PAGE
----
IAN SCATTERGOOD, BUSINESS DEVELOPMENT MANAGER – HEALTHCARE FOR THE ZENERGI GROUP, GIVES AN INSIGHT INTO THE ENERGY CRISIS AND THE IMPACT ON THE NHS
Energy procurement within the NHS is complex, with many different risk strategies. The majority of NHS sites in England will be covered by the requirements of the Public Contracts Regulations, meaning they have to conduct an open tender or become part of a procurement framework – the latter being the more likely.
The relatively low wholesale cost over the last 4-5 years (with the occasional blip) hit multi-year lows in the spring of 2020 and from the autumn of 2020 wholesale costs began to rise.
From the start of April 2021 to today the wholesale cost of gas has increased by 241% and power 184% (year ahead prices) so regardless of the procurement strategy employed by each NHS Trust in England the impact will be felt, either now as they forward hedge or as they look to renew a fixed-term contract.
The majority of the invoiced cost of gas is the gas itself, whilst power has many other non-energy charges applied. At the beginning of 2021, the non-energy charges equated to about 60% of the overall cost (environmental levies, transmission, distribution charges etc.) but that balance has now swung the other way.
Carbon Costs – whether EU ETS or since last year UK ETS has also seen the carbon cost rocket, and this cost will be passed on to the end-user.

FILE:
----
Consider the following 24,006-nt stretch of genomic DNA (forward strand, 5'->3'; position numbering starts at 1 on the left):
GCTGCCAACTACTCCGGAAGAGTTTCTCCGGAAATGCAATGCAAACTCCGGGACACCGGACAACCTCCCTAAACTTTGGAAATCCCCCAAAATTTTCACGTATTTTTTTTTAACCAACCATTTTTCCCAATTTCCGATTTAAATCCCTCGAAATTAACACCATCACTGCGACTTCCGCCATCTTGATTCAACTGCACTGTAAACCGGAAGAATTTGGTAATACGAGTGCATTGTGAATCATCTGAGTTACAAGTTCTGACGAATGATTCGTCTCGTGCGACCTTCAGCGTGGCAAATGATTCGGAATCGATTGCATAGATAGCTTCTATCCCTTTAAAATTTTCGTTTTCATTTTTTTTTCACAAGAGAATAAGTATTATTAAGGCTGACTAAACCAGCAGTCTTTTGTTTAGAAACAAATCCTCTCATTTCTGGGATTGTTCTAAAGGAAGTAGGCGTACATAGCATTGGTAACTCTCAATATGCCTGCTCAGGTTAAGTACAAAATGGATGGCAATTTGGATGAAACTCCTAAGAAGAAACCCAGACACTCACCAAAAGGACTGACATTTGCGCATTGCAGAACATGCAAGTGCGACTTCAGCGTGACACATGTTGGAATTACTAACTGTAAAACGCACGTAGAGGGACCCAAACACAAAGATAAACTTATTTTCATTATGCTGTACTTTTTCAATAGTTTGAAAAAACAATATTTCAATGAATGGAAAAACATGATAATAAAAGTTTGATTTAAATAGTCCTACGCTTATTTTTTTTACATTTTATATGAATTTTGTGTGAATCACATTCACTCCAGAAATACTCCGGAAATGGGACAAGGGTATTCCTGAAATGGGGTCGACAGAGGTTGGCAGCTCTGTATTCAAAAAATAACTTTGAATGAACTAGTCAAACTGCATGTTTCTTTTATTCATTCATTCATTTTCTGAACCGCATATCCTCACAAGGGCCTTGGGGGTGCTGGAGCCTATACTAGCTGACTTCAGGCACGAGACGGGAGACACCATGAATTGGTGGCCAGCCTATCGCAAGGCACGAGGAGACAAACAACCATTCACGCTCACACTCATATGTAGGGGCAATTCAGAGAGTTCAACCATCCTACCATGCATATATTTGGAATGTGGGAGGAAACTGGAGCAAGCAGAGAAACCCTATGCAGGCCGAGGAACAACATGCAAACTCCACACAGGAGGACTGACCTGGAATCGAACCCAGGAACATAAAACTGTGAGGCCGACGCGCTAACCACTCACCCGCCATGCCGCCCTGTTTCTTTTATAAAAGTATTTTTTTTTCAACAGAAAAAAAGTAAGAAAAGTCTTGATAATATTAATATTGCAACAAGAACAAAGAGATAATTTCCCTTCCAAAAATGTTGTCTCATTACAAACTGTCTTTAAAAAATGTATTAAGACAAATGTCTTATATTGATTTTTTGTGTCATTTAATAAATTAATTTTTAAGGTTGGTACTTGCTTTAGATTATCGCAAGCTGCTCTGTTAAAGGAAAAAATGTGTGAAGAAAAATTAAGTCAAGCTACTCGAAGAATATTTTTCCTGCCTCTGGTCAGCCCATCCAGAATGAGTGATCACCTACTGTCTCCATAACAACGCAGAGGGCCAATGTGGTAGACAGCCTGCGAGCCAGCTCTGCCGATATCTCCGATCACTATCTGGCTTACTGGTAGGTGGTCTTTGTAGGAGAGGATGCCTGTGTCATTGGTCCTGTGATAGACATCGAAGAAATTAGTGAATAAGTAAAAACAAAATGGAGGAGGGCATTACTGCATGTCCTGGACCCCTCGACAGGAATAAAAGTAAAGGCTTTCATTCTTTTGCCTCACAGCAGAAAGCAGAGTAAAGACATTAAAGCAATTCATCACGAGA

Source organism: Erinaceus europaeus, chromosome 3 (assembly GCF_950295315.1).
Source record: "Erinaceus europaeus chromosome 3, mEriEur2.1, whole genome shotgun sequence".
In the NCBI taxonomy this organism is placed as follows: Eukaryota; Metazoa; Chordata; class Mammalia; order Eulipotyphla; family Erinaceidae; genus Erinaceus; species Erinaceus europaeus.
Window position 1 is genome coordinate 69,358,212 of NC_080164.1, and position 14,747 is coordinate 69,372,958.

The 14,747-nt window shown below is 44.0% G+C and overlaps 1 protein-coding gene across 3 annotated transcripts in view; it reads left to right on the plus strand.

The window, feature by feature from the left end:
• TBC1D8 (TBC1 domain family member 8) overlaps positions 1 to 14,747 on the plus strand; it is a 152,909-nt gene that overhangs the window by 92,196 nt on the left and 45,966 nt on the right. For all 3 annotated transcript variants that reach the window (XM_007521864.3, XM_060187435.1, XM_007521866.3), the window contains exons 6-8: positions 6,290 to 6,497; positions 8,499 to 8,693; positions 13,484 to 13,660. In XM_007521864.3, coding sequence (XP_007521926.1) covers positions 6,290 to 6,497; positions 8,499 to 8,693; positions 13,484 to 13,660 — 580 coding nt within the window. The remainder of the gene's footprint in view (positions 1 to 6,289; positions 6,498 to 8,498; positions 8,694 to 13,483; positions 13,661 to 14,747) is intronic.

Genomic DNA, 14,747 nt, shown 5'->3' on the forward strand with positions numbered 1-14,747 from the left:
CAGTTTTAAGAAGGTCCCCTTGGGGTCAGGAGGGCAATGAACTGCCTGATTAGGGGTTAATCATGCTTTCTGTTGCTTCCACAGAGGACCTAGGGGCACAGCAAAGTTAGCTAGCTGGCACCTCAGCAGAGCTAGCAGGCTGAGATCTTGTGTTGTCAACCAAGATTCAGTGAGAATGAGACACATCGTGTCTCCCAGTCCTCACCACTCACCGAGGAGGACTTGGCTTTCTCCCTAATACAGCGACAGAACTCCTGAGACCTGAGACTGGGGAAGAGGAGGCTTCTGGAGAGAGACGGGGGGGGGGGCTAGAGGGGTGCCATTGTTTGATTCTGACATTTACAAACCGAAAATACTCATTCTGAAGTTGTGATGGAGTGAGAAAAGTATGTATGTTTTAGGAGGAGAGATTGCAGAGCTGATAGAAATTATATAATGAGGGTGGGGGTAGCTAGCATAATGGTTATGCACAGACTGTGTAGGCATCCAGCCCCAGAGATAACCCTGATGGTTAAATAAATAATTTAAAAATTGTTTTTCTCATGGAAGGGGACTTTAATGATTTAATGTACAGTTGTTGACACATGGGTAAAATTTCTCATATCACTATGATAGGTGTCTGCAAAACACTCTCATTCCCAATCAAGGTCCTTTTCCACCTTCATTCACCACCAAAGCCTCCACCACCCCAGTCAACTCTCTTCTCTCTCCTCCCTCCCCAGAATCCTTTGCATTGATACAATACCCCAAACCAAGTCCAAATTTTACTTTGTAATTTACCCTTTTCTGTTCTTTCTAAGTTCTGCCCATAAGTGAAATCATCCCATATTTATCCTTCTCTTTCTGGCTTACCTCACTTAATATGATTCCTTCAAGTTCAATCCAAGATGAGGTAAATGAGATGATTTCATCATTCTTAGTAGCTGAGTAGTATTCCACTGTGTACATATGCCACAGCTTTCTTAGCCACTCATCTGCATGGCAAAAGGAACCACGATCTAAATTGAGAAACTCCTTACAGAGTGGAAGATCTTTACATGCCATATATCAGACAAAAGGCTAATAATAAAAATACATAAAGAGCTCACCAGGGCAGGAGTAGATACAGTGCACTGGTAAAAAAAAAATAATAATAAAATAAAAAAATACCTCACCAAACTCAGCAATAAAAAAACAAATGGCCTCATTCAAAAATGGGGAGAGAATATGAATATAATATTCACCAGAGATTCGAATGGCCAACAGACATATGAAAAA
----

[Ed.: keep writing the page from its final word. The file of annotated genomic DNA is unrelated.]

Weather can play a big part in the energy requirements and the long cold winter of 2020/21 will have seen an increase in comfort heating requirements. A long hot summer switches that demand to comfort cooling.
With an estimated spend of over £630 million for the 2020/21 financial year, it’s easy to see how much of an impact even a small change to the wholesale cost will have.
However, the increased invoice price of power now makes the cost-benefit analysis of installing renewable generation much more attractive. Power Purchase Agreements are becoming more commonplace across sites within NHS England, and it is likely we will see this accelerating over the next few years.
NHS has committed to being Net-Zero by 2040 and has spent over £50 million installing LED lighting, which when expanded over the entire NHS would save over £3 billion over the next 30 years.”